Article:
Sunday, July 29

8am to 1pm - Pancake Breakfast at the Pembina Fire Hall - 162 W Rolette St, Pembina, ND (Free Will donation for the Pembina Fire Department)

1pm to 5pm - St Vincent Cemetery Walking Tour and Historical Displays - 8th Street, St Vincent, MN

1pm to 6pm - 155th St Vincent Historical Exhibit at Pembina Museum - 805 State Hwy 59, Pembina, ND

2pm – Saint Vincent Veterans Memorial Service at the St Vincent Cemetery - 8th Street, St Vincent, MN

Want to stay in the area Saturday Night?

Fort Daer Campground and RV Park, Pembina, ND - 701.825.6819

Red Roost Motel, 203 W Stutsman St, Pembina, ND - 701.825.6254

Budget Host Inn Caribou Inn, 203 East Broadway Street, Hallock, MN - 218.843.3702

AmericInn Hotel, 1015 12th St West, Grafton, ND - 701.352.2788

Select Inn Hotel, 948 West 12th Street, Grafton, ND - 701.352.0888

Get with friends and play a round of Golf at Pembina's LaMoure Memorial 9-Hole Golf Course - southwest of Fort Daer Campground and Louis Gooselaw Ball Field. 701.825.6619

Tuesday, July 17, 2012

A Peek into 1907 Pembina

Postcard:  Crossroads of Stutsman and Cavileer Streets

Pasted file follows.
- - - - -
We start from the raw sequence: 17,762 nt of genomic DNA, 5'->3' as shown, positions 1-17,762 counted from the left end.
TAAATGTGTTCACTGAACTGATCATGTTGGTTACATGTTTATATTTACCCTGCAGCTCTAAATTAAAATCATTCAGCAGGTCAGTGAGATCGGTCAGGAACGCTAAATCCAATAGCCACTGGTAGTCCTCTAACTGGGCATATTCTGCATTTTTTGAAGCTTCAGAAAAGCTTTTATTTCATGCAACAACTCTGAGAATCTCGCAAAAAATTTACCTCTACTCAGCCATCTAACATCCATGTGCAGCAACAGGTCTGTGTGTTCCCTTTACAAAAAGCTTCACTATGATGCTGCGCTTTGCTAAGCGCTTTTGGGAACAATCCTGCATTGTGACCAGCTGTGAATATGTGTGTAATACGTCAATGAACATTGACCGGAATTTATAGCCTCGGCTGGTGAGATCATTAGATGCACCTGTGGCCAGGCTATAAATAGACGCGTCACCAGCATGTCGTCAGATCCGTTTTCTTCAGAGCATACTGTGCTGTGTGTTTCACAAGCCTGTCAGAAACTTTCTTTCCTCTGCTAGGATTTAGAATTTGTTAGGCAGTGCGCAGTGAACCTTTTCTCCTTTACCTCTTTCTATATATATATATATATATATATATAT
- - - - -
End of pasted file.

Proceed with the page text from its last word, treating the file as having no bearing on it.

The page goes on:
[Photo Source:  Kris Kefgen1]
The image above shows part of  downtown old Pembina, circa 1907.  On the middle building's sign just to the right of the white awning, it says "Restaurant - Meals" on the top line, while on the bottom, it declares the proprietor to be A. D. Cavileer.  Along the side of the building are advertisements for some of the items to be found inside Mr. Cavileer's establishment - El Paterno cigars.  I especially like the building's unique "sky light".

A.D. Cavileer, son of
Charles Cavileer 
[Photo:  MSHS]
Across the street, to the north, is the elegant bank building - the Merchants Bank of Pembina.  I love the original windows with their arches and abundant glass, together with the beautiful lettering on some of the windows and their stylish window curtains.  The exposed iron supports add architectural beauty to the brick building, which soars over the humbler wooden buildings to its left.  The building still stands in Pembina to this day, although a bit worse for wear; today it is better known now as the Corner Bar and Grill.